You Are Responsible for Your Stories

I started out writing novels. I feel like that’s true of a lot of writers I’ve talked to. I mean, when I say “novel,” I mean an easily-distracted thirteen-year-old’s version of a novel. Which was…20 pages? But that was a lot to me. And I only kept getting longer, and longer. Then I went to school for writing, and they made me write short stories. I learned to adhere to a smaller structure. But I still longed to write a novel again.

At some point during my education, I remember telling two of my professors that in my opinion, novels were much easier to write than short stories. They booth looked at me as if I was crazy. I attempted to clarify. The way I saw it, a short story, in order to qualify, had to be just that. Short. After about 10,000 words, you couldn’t call it a short story anymore, which meant you were confined to those limits. Usually you had to keep it even shorter, if you were seeking publication. That was torture to me. I wanted room to move, room to play. I could do that in a novel. I could do whatever I wanted. Novels didn’t have length rules, unlike a SHORT story, right?

Five years later, I know how untrue that is. And it all comes down to the fact that the longer a story is, the more of it I have to control.

Most of what I’ve published already has been short stories, so evidently I’ve figured out something about the genre in order to find a modicum of success. And now I’ve spent the last two years writing and polishing a novel under the guidance of my grad school advisors (and, during the past year since I’ve graduated, their disembodied voices in my head). And what I’ve discovered is that novels, in fact, are more difficult than short stories after all. At least for me.

Specifically, I learned something about limits: it’s very dangerous to think you don’t have any. Because what I didn’t realize the first few times I sat down to write a novel was that when I felt I didn’t have limits, I also felt that I didn’t have responsibilities. Writing shorts stories always seemed so difficult because I knew from the get-go that there were responsibilities. I had to keep it under a certain word limit. I had to introduce the main characters and their problem right away. Since there would be no sequels, I had to come up with a solution and figure out the best way to end these characters’ stories forever. Every word had to be perfect, precise. There was no space to waste.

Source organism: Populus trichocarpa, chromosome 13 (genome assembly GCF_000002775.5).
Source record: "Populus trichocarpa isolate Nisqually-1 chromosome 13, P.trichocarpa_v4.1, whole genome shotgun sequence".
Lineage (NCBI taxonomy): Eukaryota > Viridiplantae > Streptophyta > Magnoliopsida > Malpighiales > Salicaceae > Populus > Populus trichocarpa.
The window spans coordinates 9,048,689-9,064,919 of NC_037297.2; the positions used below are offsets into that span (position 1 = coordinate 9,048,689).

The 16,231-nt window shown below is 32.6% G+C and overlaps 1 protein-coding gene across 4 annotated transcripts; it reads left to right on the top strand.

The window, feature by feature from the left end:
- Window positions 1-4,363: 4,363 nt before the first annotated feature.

It was pretty silly of me to think the same things didn’t apply to novels.

Novels do have word count limits, especially if your aim is to publish them. Sure, there’s always the 200,000 word debut YA, but that’s the exception. I had to shoot for about 70-75k. Depending on your genre, there is both a maximum and a minimum, and yes, you need to stick to it.

And length, honestly, was the least of my problems. Because what I discovered when I wrote was that it was that with great word count comes great responsibility. For your characters, for their arcs, for the dialog, for everything. And responsibility is probably the best way to describe what I experience: a great, overwhelming sense of it. When I started taking the craft of my novels really seriously, I realized that it meant that I was responsible for the content of every single page. And right now my current WIP is 263 pages.

I’m the boss off all those pages. But when you’re the boss of something, you’re also responsible for it. And if you wanted proof that a story is a living, breathing thing, consider that like a living thing, a story that you haven’t taken responsibility for, haven’t taken the time to care for and nurture and push it to be awesome, will spiral out of control. 

Take responsibility for your story. Be kind to it (and I DON’T mean be kind to your characters), nurture it, and don’t let it out of its room until it’s the best damn story it can be.

1 Comment (+add yours?)

  1. Aaron Lieberman
    Nov 11, 2013 @ 21:33:11

    Your intensity, commitment, and sincerity moves me deeply. I celebrate your integrity and your wonderful ness. You rock! Having said that, I wait with bated breath to read your novel.


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